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Selective attentional bias, conscious awareness and the fear of pain

Selective attentional bias, conscious awareness and the fear of pain

Keogh, Edmund, Thompson, Trevor ORCID: 0000-0001-9880-782X and Hannent, Ian (2003) Selective attentional bias, conscious awareness and the fear of pain. Pain, 104 (1-2). pp. 85-91. ISSN 0304-3959 (Print), 1872-6623 (Online) (doi:10.1016/S0304-3959(02)00468-2)

Full text not available from this repository.

Abstract

It has been suggested that healthy individuals with a high fear of pain possess a selective attentional bias in favour of pain-related material. However, evidence is limited since only a few studies have been conducted to date. In addition, these studies have not yet examined whether such attentional biases are relatively automatic, and so are outside conscious control. We, therefore, conducted a study with unmasked (conscious) and masked (preconscious) versions of the visual dot-probe task, and examined the effect of pain fearfulness on performance. In the masked trials, we confirmed that individuals with a low fear of pain seem to orient away from pain-related material. Furthermore, we also found that when stimuli were masked, this bias was reversed. Neither effect was found amongst participants high in the fear of pain. Together, these findings suggest that the ability to orient away from pain-related stimuli may be under conscious control in low fearful people, whereas such a mechanism does not seem to exist in those high in the fear of pain.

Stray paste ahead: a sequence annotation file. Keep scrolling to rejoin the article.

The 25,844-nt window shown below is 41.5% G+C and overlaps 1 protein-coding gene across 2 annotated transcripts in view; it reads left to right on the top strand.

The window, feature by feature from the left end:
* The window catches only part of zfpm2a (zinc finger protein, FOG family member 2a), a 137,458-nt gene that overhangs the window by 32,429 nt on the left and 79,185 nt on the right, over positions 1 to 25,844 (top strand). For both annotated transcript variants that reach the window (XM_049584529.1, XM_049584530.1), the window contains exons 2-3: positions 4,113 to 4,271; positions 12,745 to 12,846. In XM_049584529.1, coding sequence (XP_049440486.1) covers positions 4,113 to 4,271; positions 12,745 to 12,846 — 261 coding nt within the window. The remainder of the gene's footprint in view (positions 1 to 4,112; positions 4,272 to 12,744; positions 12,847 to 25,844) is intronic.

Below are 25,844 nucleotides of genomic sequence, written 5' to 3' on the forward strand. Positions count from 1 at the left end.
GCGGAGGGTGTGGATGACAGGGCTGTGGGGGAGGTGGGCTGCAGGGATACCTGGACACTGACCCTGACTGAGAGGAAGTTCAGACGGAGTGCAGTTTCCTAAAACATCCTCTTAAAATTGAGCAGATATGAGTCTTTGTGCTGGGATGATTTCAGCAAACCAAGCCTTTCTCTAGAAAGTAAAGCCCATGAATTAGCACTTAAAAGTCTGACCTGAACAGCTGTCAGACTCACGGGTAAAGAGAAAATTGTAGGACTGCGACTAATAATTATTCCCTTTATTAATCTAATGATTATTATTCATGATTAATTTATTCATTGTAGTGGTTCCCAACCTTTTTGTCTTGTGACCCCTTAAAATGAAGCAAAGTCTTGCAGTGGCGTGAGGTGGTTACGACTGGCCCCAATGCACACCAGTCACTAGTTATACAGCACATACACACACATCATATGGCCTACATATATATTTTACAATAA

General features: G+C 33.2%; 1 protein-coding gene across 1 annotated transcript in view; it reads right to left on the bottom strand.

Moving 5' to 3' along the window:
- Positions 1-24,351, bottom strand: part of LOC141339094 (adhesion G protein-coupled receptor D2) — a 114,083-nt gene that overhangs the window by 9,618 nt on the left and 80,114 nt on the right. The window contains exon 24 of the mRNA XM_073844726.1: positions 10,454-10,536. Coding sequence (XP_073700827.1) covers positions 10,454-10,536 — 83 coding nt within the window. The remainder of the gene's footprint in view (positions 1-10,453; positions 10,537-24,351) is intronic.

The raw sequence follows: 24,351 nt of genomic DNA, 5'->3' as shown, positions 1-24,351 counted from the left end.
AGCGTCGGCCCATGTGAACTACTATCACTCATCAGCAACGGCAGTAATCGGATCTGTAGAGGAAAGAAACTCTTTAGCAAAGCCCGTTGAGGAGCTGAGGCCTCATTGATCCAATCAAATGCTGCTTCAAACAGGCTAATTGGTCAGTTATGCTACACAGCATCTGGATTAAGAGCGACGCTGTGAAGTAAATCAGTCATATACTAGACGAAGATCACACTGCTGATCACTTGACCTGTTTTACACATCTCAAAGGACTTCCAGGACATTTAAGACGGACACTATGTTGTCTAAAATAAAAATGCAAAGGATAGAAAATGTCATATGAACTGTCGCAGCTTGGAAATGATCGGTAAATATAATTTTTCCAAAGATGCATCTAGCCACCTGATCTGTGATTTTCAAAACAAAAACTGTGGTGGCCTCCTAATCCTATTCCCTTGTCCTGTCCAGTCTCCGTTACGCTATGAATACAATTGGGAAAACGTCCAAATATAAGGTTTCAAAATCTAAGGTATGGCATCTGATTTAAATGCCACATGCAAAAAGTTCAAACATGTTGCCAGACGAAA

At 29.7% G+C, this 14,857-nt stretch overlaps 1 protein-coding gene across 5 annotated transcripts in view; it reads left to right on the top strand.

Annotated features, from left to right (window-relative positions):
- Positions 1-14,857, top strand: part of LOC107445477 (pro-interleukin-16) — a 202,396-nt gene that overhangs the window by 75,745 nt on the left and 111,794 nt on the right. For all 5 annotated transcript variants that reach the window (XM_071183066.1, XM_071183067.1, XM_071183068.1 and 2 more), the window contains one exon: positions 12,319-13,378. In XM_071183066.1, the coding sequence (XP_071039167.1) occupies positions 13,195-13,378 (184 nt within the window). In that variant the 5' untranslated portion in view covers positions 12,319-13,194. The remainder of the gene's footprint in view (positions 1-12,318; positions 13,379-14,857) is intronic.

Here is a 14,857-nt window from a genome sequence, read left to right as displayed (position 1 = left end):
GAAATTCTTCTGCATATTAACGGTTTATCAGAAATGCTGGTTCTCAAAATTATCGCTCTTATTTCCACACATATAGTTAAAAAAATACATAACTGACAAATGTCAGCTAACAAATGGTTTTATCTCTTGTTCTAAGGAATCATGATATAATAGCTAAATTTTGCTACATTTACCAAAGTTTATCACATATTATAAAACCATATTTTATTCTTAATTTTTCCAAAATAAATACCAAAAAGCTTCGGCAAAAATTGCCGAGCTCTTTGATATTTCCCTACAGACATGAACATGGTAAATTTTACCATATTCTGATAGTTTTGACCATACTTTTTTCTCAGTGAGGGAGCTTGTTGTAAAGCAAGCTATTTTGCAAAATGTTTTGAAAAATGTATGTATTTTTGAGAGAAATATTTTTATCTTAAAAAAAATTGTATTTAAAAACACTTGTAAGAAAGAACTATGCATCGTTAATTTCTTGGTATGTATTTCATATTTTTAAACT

Item Type: Article
Uncontrolled Keywords: fear, selective attention, cognitive bias, pain, awareness
Subjects: B Philosophy. Psychology. Religion > BF Psychology
Pre-2014 Departments: School of Health & Social Care
School of Health & Social Care > Department of Psychology & Counselling
Related URLs:
Last Modified: 14 Oct 2016 09:25
Selected for GREAT 2016: None
Selected for GREAT 2017: None
Selected for GREAT 2018: None
URI: http://gala.gre.ac.uk/id/eprint/10633

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